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In Venice, a Young Boatman Steers a Course of His Own

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Venice, Italy — From childhood, Edoardo Beniamine could have imagined rowing a gondola in the waterways of his hometown of Venice. Following his father and uncle, he saw himself wearing a striped jersey and a ribbon straw hat, and has served as a permanent symbol of La Serenissima for a thousand years.

“Riding a gondola has always been my dream,” said 22-year-old Beniamin on a bright winter day in Venice, vacated by the waves of Covid-19 running through Europe.

Beniamin, sitting in an outdoor cafe near San Zaccaria Waterbus Station on the Great Canal, explained why his childhood imagination was unrealistic. “In the gondola business, it’s very important if you’re the son of someone,” he said. “But I didn’t really think it was possible because the girl couldn’t do it.”

Beniamin, a few men with copper-colored hair and facial abrasions, was assigned to a woman at birth. For the first 16 years of his life, he said he didn’t feel the need to question it by turning the collar of his shirring jacket up against the cold.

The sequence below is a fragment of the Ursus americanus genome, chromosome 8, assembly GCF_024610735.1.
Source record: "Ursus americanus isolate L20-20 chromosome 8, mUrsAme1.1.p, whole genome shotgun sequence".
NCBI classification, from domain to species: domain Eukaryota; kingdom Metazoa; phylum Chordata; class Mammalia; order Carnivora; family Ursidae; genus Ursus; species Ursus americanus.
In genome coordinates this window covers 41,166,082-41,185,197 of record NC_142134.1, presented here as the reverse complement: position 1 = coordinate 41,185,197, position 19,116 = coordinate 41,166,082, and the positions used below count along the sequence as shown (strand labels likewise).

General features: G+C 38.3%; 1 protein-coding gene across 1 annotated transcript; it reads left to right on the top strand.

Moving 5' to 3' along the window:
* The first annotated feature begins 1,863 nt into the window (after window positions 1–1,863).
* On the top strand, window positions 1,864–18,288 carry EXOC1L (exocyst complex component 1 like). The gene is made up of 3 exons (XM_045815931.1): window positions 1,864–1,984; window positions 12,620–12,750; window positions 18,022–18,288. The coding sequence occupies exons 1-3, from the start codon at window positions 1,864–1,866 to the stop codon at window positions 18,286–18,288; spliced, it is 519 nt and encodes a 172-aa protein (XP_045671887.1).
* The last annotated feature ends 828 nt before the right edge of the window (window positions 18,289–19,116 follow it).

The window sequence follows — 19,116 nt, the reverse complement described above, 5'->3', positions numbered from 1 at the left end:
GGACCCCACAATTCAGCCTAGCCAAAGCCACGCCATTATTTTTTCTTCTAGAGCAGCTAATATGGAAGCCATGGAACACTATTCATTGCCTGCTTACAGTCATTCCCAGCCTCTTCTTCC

“When I was very young, say 6 or 7, I wanted to be a man, but that was more fun,” he said. “For example, I liked boys’ clothes and said,’I want to dress like a man,’ but that wasn’t serious. I thought I was a girl, so I forgot it all. “

Five years ago, still in high school, while dating his girlfriend Claudia Narderi (now 22 and fiancée), he experienced an “egg” moment, or so-called emergence, in the transgender community. .. He was neurologically dissatisfied with the terrible migraine headaches that plagued him, especially after physical education classes, and his mother led him to take him from one doctor to another. I began to wonder if it had an untargeted origin.

“Let’s say everything started with my health,” he said. “I suffered myself and felt sick, but I didn’t know it was unpleasant. I didn’t even know the word existed. It was Claudia that opened my heart. She said, “Maybe something else is happening.” And, as you know, this happened gradually as I found out that I was a man. “

In a sense, Beniamin’s experience is similar to that of many transgender people, either socially, culturally, legally, psychologically, or a combination of all of them. Gender assigns them and who they really are. In his case, there were additional hurdles. Beniamin always thought it impossible to get into his father’s profession.

It’s not without female gondola, but it was during the 10th century. In 2010, Giorgia Boscolo became the first woman officially recognized by the Associazione Gondolieri di Venezia, or Venice Gondolier’s Association. According to Andrea Barbi, president of the Gondola Association, five of the 433 licensed gondola currently working in Venice are women.